December 22, 2022
Challenging. Discouraging. Just plain bad. These are some of the words that Louisiana sweet potato farmers and scientists who study the crop use to describe the 2022 growing season.
From high input and labor costs to adverse weather conditions, this year brought a range of problems to an industry already struggling with declining acreage and fewer outlets for selling the flavorful orange tubers.
“To me, this was the worst year that I have seen in my career doing sweet potato work,” said Myrl Sistrunk, LSU AgCenter sweet potato specialist. He has been working with the crop since 1990.
When growers, researchers and others gathered near Alexandria Dec. 8 for the annual meeting of the Louisiana Sweet Potato Association, they reflected on the hurdles they overcame this year — and what they portend for the future.
The 2022 growing season started off with ideal conditions. Then the summer turned hot and dry, hampering crop development. Farmers clamored for rain — but when storm clouds finally rolled in, they dropped as much as 20 inches of rain in a matter of days, flooding fields and rotting potatoes.
The damage was worst in northeastern Louisiana.
“Saturated soil is not good for sweet potatoes at all,” Sistrunk said. “They’re a living, breathing organism.”
The challenges only continued. As farmers readied for harvest, they discovered decomposing potatoes alongside many that were undersized. Some decided to delay harvest in a last-ditch attempt to make a decent crop. By then, however, another dry spell had set in.
“We went from a 110-day crop to about a 150-day-old crop. We pushed the crop on as far as we could to get some size on it, to get the maximum potential out of our crop this year,” said Jason Ables, a Morehouse Parish farmer. “And it still didn’t turn out the way we wanted it to.”
Ables, who also is the chairman of the Louisiana Sweet Potato Commission, said farmers typically produce 500 to 600 bushels per acre. This year, he said, some fields yielded only 150 bushels per acre.
It was a blow to farmers who had been banking on a bumper crop to help offset skyrocketing costs of production. Sweet potatoes are expensive to grow even in a good year due to their labor-intensive planting and harvesting process. With costs of fertilizer, fuel and H2A workers reaching record highs in recent years, farmers are now spending $4,500 to $5,000 per acre to grow their crop, Ables said.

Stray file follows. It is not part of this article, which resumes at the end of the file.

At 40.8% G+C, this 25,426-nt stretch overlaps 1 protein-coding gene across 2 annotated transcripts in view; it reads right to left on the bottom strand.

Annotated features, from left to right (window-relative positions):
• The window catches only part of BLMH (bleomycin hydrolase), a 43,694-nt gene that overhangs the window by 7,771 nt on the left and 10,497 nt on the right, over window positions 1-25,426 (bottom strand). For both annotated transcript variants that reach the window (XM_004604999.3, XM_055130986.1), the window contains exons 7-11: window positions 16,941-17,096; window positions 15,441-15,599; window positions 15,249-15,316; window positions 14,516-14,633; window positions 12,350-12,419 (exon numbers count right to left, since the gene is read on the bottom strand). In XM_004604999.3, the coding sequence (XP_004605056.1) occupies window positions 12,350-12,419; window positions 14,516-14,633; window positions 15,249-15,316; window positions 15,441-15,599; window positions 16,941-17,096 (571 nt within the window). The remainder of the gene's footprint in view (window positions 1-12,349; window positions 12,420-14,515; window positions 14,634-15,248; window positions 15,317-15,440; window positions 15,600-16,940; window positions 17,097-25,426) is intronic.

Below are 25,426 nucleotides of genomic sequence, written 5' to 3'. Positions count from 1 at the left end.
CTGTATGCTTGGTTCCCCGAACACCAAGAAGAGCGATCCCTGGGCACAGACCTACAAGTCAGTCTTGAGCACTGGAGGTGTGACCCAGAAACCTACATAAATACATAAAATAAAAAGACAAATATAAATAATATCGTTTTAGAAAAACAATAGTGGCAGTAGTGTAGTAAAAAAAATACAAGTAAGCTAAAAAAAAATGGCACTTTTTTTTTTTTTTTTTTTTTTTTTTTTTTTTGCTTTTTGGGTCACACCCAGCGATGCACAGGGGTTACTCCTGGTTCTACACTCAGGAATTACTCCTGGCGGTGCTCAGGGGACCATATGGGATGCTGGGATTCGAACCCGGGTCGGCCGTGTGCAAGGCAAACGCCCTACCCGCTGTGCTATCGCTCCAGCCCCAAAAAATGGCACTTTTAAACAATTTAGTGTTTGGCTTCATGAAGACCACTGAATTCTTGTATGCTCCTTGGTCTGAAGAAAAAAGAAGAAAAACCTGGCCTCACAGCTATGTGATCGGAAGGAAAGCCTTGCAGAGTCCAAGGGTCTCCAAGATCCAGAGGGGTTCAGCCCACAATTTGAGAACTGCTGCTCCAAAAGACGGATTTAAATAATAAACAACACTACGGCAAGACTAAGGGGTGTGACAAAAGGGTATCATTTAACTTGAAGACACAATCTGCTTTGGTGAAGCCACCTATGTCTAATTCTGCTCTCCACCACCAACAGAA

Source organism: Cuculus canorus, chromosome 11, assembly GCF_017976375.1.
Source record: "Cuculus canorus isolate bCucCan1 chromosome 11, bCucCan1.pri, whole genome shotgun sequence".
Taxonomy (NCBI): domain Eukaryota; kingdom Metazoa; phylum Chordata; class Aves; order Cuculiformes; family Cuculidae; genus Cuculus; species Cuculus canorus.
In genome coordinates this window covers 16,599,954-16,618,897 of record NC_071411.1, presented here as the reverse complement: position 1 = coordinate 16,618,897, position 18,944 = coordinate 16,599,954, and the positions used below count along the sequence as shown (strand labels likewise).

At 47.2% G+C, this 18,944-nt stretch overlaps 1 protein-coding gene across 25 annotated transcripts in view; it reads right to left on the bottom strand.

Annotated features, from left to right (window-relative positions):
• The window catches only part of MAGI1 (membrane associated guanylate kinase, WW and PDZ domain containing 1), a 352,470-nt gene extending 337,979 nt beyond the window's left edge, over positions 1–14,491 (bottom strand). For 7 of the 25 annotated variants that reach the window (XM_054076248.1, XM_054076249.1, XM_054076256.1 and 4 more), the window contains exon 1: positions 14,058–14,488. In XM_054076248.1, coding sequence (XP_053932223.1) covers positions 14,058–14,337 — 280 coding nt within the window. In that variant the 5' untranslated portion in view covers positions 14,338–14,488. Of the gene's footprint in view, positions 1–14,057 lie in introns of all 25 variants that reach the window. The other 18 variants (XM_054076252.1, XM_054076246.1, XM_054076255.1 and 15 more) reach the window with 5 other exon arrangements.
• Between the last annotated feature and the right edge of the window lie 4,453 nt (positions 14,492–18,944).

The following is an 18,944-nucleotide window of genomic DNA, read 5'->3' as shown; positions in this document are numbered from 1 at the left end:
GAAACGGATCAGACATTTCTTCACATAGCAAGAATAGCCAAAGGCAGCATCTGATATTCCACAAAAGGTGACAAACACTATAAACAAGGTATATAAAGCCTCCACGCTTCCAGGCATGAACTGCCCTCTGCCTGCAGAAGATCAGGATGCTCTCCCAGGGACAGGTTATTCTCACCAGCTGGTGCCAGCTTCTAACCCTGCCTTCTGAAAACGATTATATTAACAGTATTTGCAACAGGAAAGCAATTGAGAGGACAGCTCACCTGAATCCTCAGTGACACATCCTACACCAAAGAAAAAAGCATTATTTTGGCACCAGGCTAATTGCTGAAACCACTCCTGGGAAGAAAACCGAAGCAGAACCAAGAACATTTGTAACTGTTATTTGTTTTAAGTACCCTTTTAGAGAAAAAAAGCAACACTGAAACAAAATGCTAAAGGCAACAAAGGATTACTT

“It’s bad all the way around,” said Michael Salassi, an AgCenter economist and director of the Louisiana Agricultural Experiment Station.
Unlike farmers who grow soybeans, corn and other crops that have government support programs, sweet potato producers do not have that type of safety net.
“In years where we do have really adverse weather like this past year, we will have a disaster declaration, and so there is a chance to get some federal money to help support producers,” Salassi said. “But generally, they don’t really have a whole lot of other options than to regroup and hope next year’s a better year.”
“Our acres in the state have been declining over the last several years,” he continued. “We’re down to about 7,000 acres of sweet potatoes, and it’s not because in good years it’s not a profitable crop. It’s that there are so many production risks that sweet potato growers face, it’s a tough business to stay in for the long term and survive.”
At one time, he said, Louisiana had about 20,000 acres of sweet potatoes. The remaining 7,000 acres is concentrated in a handful of parishes: one cluster in northeastern Louisiana and another in the south-central part of the state.
Ables expects acreage will continue to decrease, perhaps falling to 6,000 or 6,500 acres next year. Many factors are contributing to the decline, he said. Older generations of farmers are retiring, and crop marketing is increasingly difficult.
“To see it dwindling down, it’s kind of sad,” Ables said.
About half of Louisiana’s sweet potato crop is grown for the fresh market; the other half goes to processing facilities. Many northeastern Louisiana farmers primarily grow potatoes for French fry production.
“Right now, we’re seeing that they’re slowing down the processing of their potatoes because of supply and demand,” Ables said. “So we’re at the mercy of the processors right now.”
While the situation can feel discouraging at times, sweet potato farming remains close to Ables’ heart. His family has been in the business for three generations.
The dedication of farmers like Ables is admirable, said René Simon, executive secretary of the Louisiana Sweet Potato Commission. And it is important for people to support them.
“You not only keep the farmers in business,” Simon said, “but those dollars stay local.”
The commission markets Louisiana sweet potatoes and funds AgCenter research aimed at keeping the industry viable. Sweet potatoes, which have been grown in Louisiana for more than 200 years, contribute about $85 million annually to the state’s economy and are the largest vegetable crop grown here.
Louisiana sweet potatoes are noted for their high quality and are considered a staple of local cuisine.
“It’s really important that we not only support our farmers financially, but culturally,” Simon said. “It’s such a part of Louisiana.”
Source: Louisiana State University AgCenter
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